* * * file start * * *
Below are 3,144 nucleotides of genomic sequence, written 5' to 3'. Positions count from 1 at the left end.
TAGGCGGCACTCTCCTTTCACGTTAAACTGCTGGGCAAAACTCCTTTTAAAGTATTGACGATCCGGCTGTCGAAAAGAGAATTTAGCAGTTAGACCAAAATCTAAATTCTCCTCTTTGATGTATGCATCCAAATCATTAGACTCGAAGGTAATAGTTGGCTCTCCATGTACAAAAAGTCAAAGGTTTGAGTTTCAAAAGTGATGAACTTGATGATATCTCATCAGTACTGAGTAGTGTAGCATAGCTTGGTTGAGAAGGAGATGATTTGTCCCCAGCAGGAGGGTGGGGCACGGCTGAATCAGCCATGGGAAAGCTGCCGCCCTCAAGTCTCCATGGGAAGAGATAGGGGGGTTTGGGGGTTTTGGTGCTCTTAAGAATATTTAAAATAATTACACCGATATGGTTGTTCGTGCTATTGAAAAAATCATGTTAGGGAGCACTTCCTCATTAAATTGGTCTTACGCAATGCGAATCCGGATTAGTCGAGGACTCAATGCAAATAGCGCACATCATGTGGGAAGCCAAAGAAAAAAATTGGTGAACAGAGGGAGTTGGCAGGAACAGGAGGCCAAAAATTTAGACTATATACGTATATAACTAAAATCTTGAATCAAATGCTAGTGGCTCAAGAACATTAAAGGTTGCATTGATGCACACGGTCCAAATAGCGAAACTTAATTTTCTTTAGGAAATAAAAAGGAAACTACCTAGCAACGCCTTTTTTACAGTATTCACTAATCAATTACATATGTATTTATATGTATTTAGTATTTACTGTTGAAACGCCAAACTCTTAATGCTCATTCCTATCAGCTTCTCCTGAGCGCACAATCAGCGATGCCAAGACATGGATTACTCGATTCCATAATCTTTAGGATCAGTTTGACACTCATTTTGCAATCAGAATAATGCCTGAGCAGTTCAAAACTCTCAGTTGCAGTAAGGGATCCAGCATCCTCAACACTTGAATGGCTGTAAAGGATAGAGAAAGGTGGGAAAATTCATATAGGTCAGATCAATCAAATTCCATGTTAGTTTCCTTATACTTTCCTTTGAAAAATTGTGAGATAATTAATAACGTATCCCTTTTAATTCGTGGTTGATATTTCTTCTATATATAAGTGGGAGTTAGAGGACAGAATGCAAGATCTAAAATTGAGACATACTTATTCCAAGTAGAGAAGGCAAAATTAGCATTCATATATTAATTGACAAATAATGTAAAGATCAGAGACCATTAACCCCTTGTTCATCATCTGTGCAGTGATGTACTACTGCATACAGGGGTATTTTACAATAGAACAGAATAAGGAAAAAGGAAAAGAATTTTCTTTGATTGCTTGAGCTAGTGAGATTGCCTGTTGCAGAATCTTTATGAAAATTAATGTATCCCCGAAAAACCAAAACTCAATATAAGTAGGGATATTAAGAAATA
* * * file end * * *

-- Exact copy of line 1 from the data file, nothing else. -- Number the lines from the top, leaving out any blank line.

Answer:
Below are 3,144 nucleotides of genomic sequence, written 5' to 3'. Positions count from 1 at the left end.